The increased rates of sexually transmitted disease among adolescents have been the subject of much public concern over the past several decades. Lawmakers and legal scholars have responded to this public health crisis by suggesting or, in some cases, actually implementing laws that impose harsh sanctions on the risky sexual behavior associated with sexually transmitted diseases. This Article argues that these efforts to limit the spread of sexually transmitted diseases among teens are doomed to fail because they are neither predicated on nor informed by adolescent psychosocial science. Because adolescents enter puberty before their brains and corresponding reasoning and emotional systems are fully mature, they are unlikely to take these laws into account when making decisions about sexual behavior. Furthermore, because punishment does not deter risky behaviors in teens unless it is highly certain to occur, the sanctions built into these proposals are unlikely to be effective. Finally, it is doubtful that adolescents will be aware of these laws, making it even less probable that they will consider potential legal penalties in making decisions about sexual behaviors.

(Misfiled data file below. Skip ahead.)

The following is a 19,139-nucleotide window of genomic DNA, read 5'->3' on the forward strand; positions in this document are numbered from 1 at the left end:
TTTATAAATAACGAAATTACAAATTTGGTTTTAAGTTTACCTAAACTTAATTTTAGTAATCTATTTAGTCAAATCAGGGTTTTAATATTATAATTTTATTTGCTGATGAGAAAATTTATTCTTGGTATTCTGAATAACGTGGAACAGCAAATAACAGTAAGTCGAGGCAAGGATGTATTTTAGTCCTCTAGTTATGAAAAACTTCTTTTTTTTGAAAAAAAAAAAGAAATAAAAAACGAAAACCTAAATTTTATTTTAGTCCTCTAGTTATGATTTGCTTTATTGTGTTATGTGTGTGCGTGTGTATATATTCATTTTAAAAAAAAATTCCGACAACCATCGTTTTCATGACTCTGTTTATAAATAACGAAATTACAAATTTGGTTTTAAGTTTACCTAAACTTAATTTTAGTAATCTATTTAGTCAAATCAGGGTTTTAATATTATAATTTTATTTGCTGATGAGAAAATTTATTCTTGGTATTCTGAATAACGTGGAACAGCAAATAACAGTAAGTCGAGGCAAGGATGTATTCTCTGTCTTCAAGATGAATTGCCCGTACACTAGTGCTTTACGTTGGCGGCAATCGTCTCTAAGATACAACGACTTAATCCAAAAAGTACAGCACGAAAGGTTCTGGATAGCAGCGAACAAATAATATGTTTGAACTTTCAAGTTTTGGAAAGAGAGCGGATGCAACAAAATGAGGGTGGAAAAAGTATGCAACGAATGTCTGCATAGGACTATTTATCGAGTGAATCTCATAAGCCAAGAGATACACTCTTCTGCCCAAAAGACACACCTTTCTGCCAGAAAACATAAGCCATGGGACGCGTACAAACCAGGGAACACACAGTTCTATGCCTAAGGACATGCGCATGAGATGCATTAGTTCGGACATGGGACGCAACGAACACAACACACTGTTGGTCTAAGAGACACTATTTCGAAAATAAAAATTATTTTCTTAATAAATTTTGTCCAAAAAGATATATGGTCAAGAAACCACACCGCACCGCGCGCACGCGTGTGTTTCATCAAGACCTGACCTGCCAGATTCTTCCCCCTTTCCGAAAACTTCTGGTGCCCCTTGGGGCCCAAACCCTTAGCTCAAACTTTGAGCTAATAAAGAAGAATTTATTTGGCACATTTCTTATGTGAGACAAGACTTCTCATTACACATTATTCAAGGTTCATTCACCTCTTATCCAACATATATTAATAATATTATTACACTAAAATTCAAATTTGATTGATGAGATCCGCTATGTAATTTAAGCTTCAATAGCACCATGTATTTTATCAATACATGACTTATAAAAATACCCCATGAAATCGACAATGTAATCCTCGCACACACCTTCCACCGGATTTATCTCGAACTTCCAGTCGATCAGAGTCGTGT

Although such laws are unlikely to be successful in slowing the spread of disease, however, they may have a negative impact on another audience.The expressive effect of these laws may alter adult attitudes about adolescent sexuality, leading to decreased intergenerational communication about sex. Because most teens rely on parents to help them access health care services and because teens who have positive communication experiences with their parents are less likely to engage in risky sex, the net effect of these laws may in fact be negative rather than positive. In the end, the legal system’s most productive role in addressing this public health crisis may be a legislative and executive one: to create and fund programs designed to increase teen self-efficacy, sexual responsibility, and connectedness with parents and schools.
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